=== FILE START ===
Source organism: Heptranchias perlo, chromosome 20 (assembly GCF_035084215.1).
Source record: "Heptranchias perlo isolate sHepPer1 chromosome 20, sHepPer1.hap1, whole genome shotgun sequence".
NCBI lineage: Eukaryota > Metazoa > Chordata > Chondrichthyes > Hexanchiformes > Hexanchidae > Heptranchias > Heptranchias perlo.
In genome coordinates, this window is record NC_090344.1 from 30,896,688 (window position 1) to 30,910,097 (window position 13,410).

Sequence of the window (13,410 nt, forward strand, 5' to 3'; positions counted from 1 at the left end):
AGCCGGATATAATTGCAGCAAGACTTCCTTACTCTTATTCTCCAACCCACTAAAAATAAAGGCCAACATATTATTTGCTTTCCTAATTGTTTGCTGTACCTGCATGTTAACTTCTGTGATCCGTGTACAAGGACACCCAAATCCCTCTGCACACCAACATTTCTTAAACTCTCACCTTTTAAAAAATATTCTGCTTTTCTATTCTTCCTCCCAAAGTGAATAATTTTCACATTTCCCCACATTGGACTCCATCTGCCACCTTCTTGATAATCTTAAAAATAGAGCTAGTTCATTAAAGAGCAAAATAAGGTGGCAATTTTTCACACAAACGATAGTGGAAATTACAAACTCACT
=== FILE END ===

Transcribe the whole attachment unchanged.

Source organism: Heptranchias perlo, chromosome 20 (assembly GCF_035084215.1).
Source record: "Heptranchias perlo isolate sHepPer1 chromosome 20, sHepPer1.hap1, whole genome shotgun sequence".
NCBI lineage: Eukaryota > Metazoa > Chordata > Chondrichthyes > Hexanchiformes > Hexanchidae > Heptranchias > Heptranchias perlo.
In genome coordinates, this window is record NC_090344.1 from 30,896,688 (window position 1) to 30,910,097 (window position 13,410).

Sequence of the window (13,410 nt, forward strand, 5' to 3'; positions counted from 1 at the left end):
AGCCGGATATAATTGCAGCAAGACTTCCTTACTCTTATTCTCCAACCCACTAAAAATAAAGGCCAACATATTATTTGCTTTCCTAATTGTTTGCTGTACCTGCATGTTAACTTCTGTGATCCGTGTACAAGGACACCCAAATCCCTCTGCACACCAACATTTCTTAAACTCTCACCTTTTAAAAAATATTCTGCTTTTCTATTCTTCCTCCCAAAGTGAATAATTTTCACATTTCCCCACATTGGACTCCATCTGCCACCTTCTTGATAATCTTAAAAATAGAGCTAGTTCATTAAAGAGCAAAATAAGGTGGCAATTTTTCACACAAACGATAGTGGAAATTACAAACTCACT